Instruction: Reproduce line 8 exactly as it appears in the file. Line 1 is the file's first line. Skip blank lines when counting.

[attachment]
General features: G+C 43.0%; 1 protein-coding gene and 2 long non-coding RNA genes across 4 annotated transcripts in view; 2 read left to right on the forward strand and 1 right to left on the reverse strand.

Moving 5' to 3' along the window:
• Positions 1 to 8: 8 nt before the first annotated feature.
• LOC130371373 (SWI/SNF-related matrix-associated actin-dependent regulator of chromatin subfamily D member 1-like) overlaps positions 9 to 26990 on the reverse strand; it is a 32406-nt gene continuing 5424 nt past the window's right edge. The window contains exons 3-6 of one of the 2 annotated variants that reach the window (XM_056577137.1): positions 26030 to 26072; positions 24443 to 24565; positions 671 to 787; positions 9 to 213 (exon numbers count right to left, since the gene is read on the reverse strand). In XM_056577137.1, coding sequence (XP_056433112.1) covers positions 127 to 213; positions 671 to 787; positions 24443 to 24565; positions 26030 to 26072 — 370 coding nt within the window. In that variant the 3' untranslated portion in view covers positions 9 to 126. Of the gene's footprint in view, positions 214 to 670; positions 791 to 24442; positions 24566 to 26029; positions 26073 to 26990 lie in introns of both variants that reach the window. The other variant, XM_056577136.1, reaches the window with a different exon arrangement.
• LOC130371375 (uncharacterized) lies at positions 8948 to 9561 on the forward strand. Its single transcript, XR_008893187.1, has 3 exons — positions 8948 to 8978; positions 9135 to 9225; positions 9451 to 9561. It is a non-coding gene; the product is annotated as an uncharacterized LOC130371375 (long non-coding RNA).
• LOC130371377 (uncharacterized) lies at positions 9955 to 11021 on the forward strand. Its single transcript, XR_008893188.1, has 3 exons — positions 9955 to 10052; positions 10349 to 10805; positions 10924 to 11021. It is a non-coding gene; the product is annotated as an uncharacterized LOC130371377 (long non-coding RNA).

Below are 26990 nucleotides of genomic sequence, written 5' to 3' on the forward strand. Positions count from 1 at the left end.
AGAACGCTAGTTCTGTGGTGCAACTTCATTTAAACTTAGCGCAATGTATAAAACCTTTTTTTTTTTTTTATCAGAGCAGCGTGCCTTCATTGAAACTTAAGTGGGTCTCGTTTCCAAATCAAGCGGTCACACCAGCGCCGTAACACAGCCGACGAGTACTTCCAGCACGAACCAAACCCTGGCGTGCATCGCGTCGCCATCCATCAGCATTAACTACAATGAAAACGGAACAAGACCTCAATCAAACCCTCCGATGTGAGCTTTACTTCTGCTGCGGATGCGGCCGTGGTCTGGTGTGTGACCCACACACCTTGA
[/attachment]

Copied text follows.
AGAACGCTAGTTCTGTGGTGCAACTTCATTTAAACTTAGCGCAATGTATAAAACCTTTTTTTTTTTTTTATCAGAGCAGCGTGCCTTCATTGAAACTTAAGTGGGTCTCGTTTCCAAATCAAGCGGTCACACCAGCGCCGTAACACAGCCGACGAGTACTTCCAGCACGAACCAAACCCTGGCGTGCATCGCGTCGCCATCCATCAGCATTAACTACAATGAAAACGGAACAAGACCTCAATCAAACCCTCCGATGTGAGCTTTACTTCTGCTGCGGATGCGGCCGTGGTCTGGTGTGTGACCCACACACCTTGA